pasteurella


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Related to pasteurella: Pasteurella pestis

pasteurella

(ˌpæstɜːˈrɛlə)
n
a small rodlike bacterium of the genus Pasteurella, which includes those causing plague and other acute infectious diseases in people and warm-blooded animals
References in periodicals archive ?
Klein NC, Cunha BA Pasteurella multocida pneumonia.
THE bug that almost killed Sparkle is called pasteurella multocida.
The PC results characterized the river sediment samples by the presence of ARGs (sulfonamide and aminoglycoside resistance genes) and plasmids (Edwardsiella tarda plasmid pEIB202, Escherichia coli pO26, and Pasteurella multocida plasmid pCCK38) and by the relative absence of MRGs (Figure 3; see also Supplemental Material, Table S2).
Bordetella pertussis, Borrelia burgdorferi, Brucella abortus, Brucella canis, Brucella melitensis, Brucella suis, Campylobacter jejuni, Chlamydia pneumoniae, Chlamydia trachomatis, Chlamydophila pneumoniae, Chlamydophila psittaci, Chlymidia peumoniae, Cyanobacteria, Enterobacter, Erwinia species, Escherichia coli, Francisella tularensis, Fusobacterium nucleatum, Haemophilus influenzae, Helicobacter pylori, Klebsiella pneumoniae, Legionella pneumophila, Leptospira interrogans, Moraxella catarrhalis, Neisseria gonorrhoeae, Neisseria meningitidis, Pasteurella multocida, Proteus bacilli, Pseudomonas aeruginosa, Rickettsia rickettsii, Salmonella typhimurium, Serratia marcescens, Shigella sonnei, Treponema pallidum, Vibrio cholerae, Yersinia pestis or other.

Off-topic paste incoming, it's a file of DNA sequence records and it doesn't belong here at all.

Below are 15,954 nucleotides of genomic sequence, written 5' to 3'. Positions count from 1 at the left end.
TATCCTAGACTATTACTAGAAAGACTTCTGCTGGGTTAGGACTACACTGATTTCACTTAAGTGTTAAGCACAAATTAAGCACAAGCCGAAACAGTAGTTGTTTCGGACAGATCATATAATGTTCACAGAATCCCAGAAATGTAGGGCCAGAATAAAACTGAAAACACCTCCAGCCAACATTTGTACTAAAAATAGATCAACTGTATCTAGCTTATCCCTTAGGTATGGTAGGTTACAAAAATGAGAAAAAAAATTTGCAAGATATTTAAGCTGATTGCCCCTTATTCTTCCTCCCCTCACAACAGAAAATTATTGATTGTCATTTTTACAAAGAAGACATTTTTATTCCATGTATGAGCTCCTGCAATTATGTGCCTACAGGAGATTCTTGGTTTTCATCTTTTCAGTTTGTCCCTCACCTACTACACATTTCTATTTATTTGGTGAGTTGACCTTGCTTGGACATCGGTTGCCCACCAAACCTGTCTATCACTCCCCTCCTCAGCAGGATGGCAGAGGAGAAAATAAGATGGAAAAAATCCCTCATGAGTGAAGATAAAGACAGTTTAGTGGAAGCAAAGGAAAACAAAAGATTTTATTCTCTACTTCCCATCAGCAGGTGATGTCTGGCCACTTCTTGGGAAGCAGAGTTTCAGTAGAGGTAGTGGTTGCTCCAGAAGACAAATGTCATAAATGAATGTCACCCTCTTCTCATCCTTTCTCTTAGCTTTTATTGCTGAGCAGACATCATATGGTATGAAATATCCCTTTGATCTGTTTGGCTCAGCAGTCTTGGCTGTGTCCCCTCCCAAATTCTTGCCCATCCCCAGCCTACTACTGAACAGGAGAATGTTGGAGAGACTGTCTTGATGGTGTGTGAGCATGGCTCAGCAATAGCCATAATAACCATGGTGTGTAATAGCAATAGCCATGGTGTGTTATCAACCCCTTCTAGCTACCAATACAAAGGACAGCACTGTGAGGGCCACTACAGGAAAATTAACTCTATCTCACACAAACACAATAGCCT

Musculoskeletal system diseases (n = 69) included arthritis, discospondylothesis, bone deformity, foot injury, myopathy, muscle necrosis (one reported cause was vitamin E deficiency), muscle neoplasm, rickets, and bone and musculoskeletal diseases where the most commonly isolated infectious agents were Staphylococcus species, Clostridium species and Pasteurella multocida.
Bacteria that were isolated from the water and sand samples included Pseudomonas fuorescens, Pseudomonas putida, Pseudomonas stutzeri, Pasteurella multocida and Serratia species.
Nevertheless, the patient was vulnerable to pathogen exposure as evidenced, on 3 occasions, by having pneumonia caused by the microbe Pasteurella multocida that was suspected to come from the oropharyngeal secretions of her pet dog.
Pasteurella multocida, staphylococci, streptococci and anaerobes are most frequently involved in wound infections.
coli, Salmonella, Pasteurella, and Haemophilus, are banned by the FDA for use in food-producing animals including dairy cattle and poultry.
En 1880 Louis Pasteur, estudiando el colera aviar (cuyo agente etiologico habia sido recientemente descubierto por el), inoculo gallinas con dosis mortales de Pasteurella multocida pero las aves no murieron.
ANTIMICROBIAL SUSCEPTIBILITY TESTING OF PASTEURELLA MULTOCIDA USING A SPIRAL GRADIENT ENDPOINT TESTING METHOD.
The most common cause is infection with a bacterium called Pasteurella multocida.